Why Do Catholics Fast?

christ_in_the_wildernessThe three traditional practices for the observance of Lent are prayer, fasting and almsgiving.  And since the purpose of Lent is to prepare for the celebration of Easter by strengthening our relationship with God, it makes sense to spend more time with Him in prayer and conversation, as well as imitating the God who is love by performing acts of love and charity.  But young adults often ask why fasting or sacrifice is part of the traditional observance of Lent.  Obviously, Jesus set an example of fasting with His forty days of temptation in the desert, and made the ultimate sacrifice of Himself on the cross for our sins.  Jesus gave up comforts of life, and His very life itself, to show us the way to the Father, the way of love which he shares with the Father.  But even Jesus’ example invites us to reflect why sacrifice is a necessary part of love.

Ultimately, every truly great human undertaking requires commitment and every commitment requires sacrifice.  This is especially true of the Christian life where true faith and true love are impossible without sacrifice. You do not really have faith in God and his revelation if you only believe what makes sense to you; that’s just having an opinion.  Real faith means accepting what God reveals because He is trustworthy, and His Word, i.e., Jesus, His Son, is Truth. More than just accepting God’s Word as true, true faith is placing your trust in God and His promises, sacrificing a trust one’s own power, in order to accept and carry out God’s will.

Likewise, you cannot really love another person if you care for them only when you feel like it.  That would just be following your own whims and emotions. True love requires giving up your own desires for the sake of another, caring for them even when you don’t feel like it.  True love is a commitment of total self-giving of one’s self to another, but this requires one to sacrifice holding one’s self back.  It is in giving of yourself that you find the true meaning of freedom, and through it, of fulfillment.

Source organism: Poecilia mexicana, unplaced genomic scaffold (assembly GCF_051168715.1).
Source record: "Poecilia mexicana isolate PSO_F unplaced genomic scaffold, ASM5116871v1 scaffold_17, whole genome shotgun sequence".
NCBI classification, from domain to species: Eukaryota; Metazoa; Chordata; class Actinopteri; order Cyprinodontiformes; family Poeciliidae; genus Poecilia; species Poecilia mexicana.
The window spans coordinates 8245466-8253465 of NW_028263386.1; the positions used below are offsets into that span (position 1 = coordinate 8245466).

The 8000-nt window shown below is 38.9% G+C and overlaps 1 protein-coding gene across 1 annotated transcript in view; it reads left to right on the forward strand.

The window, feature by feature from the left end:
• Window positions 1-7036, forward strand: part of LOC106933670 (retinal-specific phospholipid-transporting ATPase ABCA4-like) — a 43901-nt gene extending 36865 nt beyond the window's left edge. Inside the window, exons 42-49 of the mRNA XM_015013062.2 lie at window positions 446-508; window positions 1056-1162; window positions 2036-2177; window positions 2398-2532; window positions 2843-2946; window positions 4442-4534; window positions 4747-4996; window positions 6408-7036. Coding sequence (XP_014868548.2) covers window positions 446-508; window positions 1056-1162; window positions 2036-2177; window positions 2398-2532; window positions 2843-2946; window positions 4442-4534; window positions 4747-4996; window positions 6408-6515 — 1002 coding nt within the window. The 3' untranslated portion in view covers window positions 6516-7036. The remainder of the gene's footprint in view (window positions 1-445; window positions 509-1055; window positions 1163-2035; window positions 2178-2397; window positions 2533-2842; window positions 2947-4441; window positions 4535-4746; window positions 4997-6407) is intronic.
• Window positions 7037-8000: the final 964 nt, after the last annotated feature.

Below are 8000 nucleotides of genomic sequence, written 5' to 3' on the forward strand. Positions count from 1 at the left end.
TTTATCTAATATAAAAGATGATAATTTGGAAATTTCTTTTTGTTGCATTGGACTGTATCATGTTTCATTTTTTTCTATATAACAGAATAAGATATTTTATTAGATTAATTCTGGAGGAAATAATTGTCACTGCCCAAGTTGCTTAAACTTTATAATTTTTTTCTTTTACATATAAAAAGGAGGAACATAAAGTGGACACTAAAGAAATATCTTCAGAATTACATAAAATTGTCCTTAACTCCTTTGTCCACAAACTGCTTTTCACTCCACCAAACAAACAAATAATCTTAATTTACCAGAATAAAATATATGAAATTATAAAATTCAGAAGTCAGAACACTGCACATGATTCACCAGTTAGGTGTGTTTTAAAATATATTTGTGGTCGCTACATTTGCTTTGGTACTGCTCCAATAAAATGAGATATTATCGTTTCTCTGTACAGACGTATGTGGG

So, Jesus models a life of commitment to God, the God who is love and who gives Himself totally and completely in Jesus (Emmanuel, God with us).  Jesus models the sacrifice that love requires, and which is the ultimate expression of human freedom in His total gift of Himself for our sake.

But since most of us fall far short of being able to give of ourselves totally, Lent is a time for a spiritual work-out.  Most of us are familiar with the idea of a physical work-out: we go to the gym to increase our ability to perform feats of strength by performing those feats with less strength. So, by doing small acts of sacrifice we strengthen our spiritual muscles to be more able to perform greater acts of sacrifice.  The goal is ultimately to sacrifice ourselves, as Christ did, by dying to ourselves to live for Christ, to live no longer for ourselves, but for Christ to live in us.

So, fasting, like prayer and almsgiving, strengthens our relationship with God for we imitate the love Christ showed in Himself when He revealed Himself as the Way to the Father. And it further strengthens our relationship with God by increasing our ability to die to ourselves and live for and in Him.


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